Connections to the IB, GCSE, AS and A level specifications
- methods of creating, developing, rehearsing and performing
- relationship between actor and audience in theory and practice
- significant moments in the development of theory and practice
- social, cultural, political and historical context
PC: Were there stories that Grotowski returned to that fit his way of constructing productions?
PA: The story of Jesus and his disciples was a reference point throughout Grotowski’s work. He was very inspired by Ernest Renan’s book The Life of Jesus, as an archetypal figure that we associate with – a person who goes out on a limb, one who’s followed but who is then betrayed.
PC: Can you explain what you mean by archetypes and why they were important?
PA: The idea of archetype is important because it is not stereotype, it is not character, it’s what we can readily associate with. It was Jung’s idea. We recognize the martyr figure in The Constant Prince and Dr Faustus. We recognize the mother taking the Constant Prince in her arms like the image of the Pietà. We can understand these archetypal figures even beyond language, which is probably why his theatre was internationally so successful.
PC: That links back to what Raymonde Temkine said about the “structured composition of the role into a ‘system of signs'”.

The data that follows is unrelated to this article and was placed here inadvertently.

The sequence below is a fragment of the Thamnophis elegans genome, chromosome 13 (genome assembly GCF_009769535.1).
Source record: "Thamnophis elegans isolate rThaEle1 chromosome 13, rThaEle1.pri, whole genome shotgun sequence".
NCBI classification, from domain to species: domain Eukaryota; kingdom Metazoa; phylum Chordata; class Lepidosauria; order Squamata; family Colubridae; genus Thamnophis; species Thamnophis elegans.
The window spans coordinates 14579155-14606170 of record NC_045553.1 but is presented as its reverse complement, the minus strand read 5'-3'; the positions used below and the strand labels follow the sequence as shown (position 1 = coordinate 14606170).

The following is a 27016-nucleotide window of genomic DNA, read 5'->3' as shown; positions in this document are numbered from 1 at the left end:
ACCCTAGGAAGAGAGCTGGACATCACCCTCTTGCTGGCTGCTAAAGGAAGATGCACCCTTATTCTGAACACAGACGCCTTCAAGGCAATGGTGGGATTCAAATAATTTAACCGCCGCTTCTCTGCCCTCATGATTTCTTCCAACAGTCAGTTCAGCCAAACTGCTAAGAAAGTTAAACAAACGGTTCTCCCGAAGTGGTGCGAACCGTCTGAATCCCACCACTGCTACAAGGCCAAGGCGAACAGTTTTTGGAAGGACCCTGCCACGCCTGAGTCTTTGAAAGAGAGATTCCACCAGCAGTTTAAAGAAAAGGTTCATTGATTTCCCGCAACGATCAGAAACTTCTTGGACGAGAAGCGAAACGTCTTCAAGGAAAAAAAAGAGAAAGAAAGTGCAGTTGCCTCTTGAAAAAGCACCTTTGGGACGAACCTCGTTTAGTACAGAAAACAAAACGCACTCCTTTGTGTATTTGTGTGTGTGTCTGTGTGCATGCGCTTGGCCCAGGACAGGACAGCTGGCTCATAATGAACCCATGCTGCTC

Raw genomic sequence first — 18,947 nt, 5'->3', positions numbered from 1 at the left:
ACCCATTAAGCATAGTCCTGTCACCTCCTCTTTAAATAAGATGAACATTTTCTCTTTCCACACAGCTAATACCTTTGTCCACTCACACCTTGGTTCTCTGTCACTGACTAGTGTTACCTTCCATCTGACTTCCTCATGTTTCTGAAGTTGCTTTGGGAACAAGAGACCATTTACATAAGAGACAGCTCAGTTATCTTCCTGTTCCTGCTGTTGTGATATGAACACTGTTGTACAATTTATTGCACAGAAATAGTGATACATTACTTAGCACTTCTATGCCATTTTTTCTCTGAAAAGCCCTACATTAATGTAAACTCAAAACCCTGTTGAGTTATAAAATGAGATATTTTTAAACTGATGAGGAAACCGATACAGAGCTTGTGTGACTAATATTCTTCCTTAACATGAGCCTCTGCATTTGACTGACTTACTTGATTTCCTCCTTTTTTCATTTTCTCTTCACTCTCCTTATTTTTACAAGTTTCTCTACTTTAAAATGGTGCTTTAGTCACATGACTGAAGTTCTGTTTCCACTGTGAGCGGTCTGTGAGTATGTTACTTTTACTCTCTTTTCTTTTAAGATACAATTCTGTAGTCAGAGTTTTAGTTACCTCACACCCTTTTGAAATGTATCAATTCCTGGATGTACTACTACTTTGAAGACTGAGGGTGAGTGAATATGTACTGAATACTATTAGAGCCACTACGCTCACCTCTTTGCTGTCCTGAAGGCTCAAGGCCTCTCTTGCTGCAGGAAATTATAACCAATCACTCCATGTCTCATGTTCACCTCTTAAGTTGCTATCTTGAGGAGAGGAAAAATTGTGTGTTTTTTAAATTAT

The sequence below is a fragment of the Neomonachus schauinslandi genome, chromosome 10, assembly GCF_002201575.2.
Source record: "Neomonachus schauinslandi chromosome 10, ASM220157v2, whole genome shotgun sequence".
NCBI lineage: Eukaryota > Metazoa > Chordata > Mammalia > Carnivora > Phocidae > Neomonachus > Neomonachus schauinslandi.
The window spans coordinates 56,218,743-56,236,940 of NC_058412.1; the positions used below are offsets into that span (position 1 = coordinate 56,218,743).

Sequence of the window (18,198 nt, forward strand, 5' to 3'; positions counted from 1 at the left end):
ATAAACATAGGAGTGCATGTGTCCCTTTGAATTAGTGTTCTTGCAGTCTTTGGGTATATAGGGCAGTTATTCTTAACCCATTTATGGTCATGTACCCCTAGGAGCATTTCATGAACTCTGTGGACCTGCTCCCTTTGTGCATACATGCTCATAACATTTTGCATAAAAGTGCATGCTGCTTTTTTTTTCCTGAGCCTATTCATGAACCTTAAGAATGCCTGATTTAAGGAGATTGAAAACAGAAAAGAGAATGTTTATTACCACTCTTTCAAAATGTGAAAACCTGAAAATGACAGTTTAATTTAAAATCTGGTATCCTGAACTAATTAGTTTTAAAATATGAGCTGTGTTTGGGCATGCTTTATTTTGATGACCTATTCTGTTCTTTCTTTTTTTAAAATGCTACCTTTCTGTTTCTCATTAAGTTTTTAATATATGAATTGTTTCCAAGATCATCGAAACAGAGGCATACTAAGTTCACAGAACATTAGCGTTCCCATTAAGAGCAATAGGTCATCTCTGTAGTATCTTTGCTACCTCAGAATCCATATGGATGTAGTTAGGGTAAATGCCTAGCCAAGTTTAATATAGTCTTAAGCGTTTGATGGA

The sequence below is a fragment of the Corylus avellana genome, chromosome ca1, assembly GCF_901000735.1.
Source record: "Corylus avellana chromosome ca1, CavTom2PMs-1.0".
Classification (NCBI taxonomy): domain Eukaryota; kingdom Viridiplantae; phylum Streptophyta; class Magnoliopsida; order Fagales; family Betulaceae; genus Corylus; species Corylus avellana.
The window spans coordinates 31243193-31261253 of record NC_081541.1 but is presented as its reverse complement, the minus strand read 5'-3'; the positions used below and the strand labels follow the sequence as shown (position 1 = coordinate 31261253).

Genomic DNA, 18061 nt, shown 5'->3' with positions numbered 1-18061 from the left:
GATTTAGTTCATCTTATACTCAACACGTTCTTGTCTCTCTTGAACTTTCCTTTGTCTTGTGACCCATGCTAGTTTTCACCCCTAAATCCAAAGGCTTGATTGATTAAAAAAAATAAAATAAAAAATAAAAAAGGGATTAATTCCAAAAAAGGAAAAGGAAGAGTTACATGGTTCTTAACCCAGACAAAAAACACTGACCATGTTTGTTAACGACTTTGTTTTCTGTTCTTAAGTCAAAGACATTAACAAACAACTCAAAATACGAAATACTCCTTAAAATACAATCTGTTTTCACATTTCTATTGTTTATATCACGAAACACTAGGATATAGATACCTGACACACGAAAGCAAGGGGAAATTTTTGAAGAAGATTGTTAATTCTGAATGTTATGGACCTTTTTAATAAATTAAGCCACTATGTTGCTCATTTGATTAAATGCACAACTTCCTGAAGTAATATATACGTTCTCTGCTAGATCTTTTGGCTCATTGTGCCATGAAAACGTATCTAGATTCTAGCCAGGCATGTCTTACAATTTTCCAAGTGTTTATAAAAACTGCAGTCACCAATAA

PA: Yes, I’ve heard people talking about ‘signs’ quite a lot. It fits in with a semiotic understanding of theatre [a focus on the meaning of the images created] at that time but it is a bit limiting. For me, the embodied experience is so much more important; there is this montage of images, of signs, of symbols, of archetypes but at the same time we are experiencing that work very viscerally. If you try and read Grotowski’s work in a purely semiotic way, you’re only getting a very small part of the story.
PC: Does that visceral experience, the sense of truth, come out of the physical repetition, the exhaustion, the score of signs? For example, was the pain that they were trying to present of Auschwitz in Akropolis somehow captured through the physical intensity of the performance?
PA: Peter Brook’s introduction to the film of Akropolis is very interesting. He says that it is not a documentary or a recreation of Auschwitz; he feels it’s like black magic happening in front of the you: the spirit of it or the rhythm, the sounds, the energy, the fear is conjured up before you. He says that this is what is distinctive about the theatre. It can do that because it is not referring to the past, quoting the people who were there, it’s in the here and now and you are a witness to it. He feels that this is what Grotowski has done so brilliantly in that performance: he’s somehow brought some essence of it to life.
PC: How did he get to that essence of life?
PA: Grotowski understood that it isn’t about shaping a dance or external pattern, it is actually about letting the actors find their innermost feelings. Not just splurging those out in a very indulgent way, but really precisely shaping them. It was a rigorous exploration of their innermost feelings.
Full interview here: